John von Neumann was one of the most influential figures of 20th century who made far-reaching contributions to the areas of mathematics, mathematical physics and economy. He was a Hungarian-American mathematician and a genius who pioneered the famous ‘Game Theory’, modern computer designing, equilibrium model of economy, and much more. He was also a key figure in the development of atomic bomb during the World War II.
John von Neumann was born on December 28, 1903 in a wealthy family of Budapest, Hungary. He was the eldest of three brothers. His father, Neumann Miksa, was a lawyer for a bank. In his childhood, Neumann learnt German, English, French and Italian because his father believed that grasp on other languages was very important. At the age of six he was capable of speaking Ancient Greek. He had a great interest in History and Mathematics since his early years.
From 1911 to 1921 he attended the Lutheran Fasori Evangélikus Gimnázium—a famous elite high school in Budapest. This school had produced a number of intellectual minds including Eugene Wigner, John Harsanyi and Edward Teller. Eugene Wigner, a Nobel Prize winner in Physics, was a senior of Neumann and when he was asked why Hungary of his generation had produced so many geniuses, Wigner replied that Neumann was the only genius.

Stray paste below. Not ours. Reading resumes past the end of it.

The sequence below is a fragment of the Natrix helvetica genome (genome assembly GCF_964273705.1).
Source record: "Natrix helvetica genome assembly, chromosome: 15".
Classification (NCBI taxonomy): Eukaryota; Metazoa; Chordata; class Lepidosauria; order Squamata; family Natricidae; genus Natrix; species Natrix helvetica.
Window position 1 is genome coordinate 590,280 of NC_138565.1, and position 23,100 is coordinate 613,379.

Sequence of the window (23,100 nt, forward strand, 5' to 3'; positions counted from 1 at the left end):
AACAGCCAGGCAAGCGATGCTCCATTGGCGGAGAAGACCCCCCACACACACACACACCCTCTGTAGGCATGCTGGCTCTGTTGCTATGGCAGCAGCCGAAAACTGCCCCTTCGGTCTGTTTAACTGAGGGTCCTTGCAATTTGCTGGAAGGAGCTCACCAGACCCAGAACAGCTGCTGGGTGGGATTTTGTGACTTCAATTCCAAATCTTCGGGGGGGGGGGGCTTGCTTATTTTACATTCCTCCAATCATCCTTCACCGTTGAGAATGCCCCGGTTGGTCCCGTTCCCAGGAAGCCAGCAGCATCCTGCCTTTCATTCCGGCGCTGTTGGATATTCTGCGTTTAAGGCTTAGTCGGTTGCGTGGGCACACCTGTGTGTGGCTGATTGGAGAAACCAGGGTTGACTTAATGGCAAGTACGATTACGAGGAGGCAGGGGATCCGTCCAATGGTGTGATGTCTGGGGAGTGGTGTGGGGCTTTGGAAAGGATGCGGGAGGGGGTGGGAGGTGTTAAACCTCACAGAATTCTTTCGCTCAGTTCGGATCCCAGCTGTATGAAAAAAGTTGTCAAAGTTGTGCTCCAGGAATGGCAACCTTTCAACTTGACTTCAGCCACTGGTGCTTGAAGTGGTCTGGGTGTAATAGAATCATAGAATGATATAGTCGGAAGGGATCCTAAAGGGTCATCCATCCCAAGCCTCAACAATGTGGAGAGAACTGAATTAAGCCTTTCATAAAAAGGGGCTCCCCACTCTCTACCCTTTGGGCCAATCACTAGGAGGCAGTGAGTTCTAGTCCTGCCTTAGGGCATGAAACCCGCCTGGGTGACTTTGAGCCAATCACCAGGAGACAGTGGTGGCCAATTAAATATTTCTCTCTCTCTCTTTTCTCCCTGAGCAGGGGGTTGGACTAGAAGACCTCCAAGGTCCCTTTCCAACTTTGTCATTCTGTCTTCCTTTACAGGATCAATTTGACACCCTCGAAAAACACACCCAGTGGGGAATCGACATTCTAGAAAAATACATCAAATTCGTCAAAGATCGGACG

By the age of 19, Neumann had published two research papers in mathematics
Neumann’s exceptional talent in Mathematics was discovered by his mathematics teacher, László Rátz. On Ratz’s request, a professional mathematician was hired for private tutoring of John Neumann. He was then tutored by a renowned analyst Gábor Szegő from 1915-1916. He was also taught by József Kürschák and Lipót Fejér. At Gimnázium, Neumann received education on the highest professional level by the renowned intellectuals of that time. By the age of 19, Neumann had published two research papers in mathematics. His first research paper was a joint paper published with well-known mathematician Michael Fakete while his second paper gave the modern definition of ordinal numbers which supplant George Cantor’s definition.
After graduating from high school, Neumann’s father decided to enroll him in chemical engineering program at Eidgenössische Technische Hochschule (ETH) Zürich, Switzerland. At that time chemical engineering was a popular field and financially a more tempting endeavor than mathematics. That consideration weighed heavily in the eyes of his father. For this purpose, he first took a two year non-degree course in chemistry at University of Berlin and after that he sat for the entrance exam at the acclaimed ETH Zürich which he passed in 1923. Along with his education at ETH, Neumann also studied mathematics in Budapest and in 1926, soon after his graduation from ETH, he received his PhD degree in mathematics from University of Budapest with minors in experimental physics and chemistry. His doctoral thesis was on axiomatization of set theory.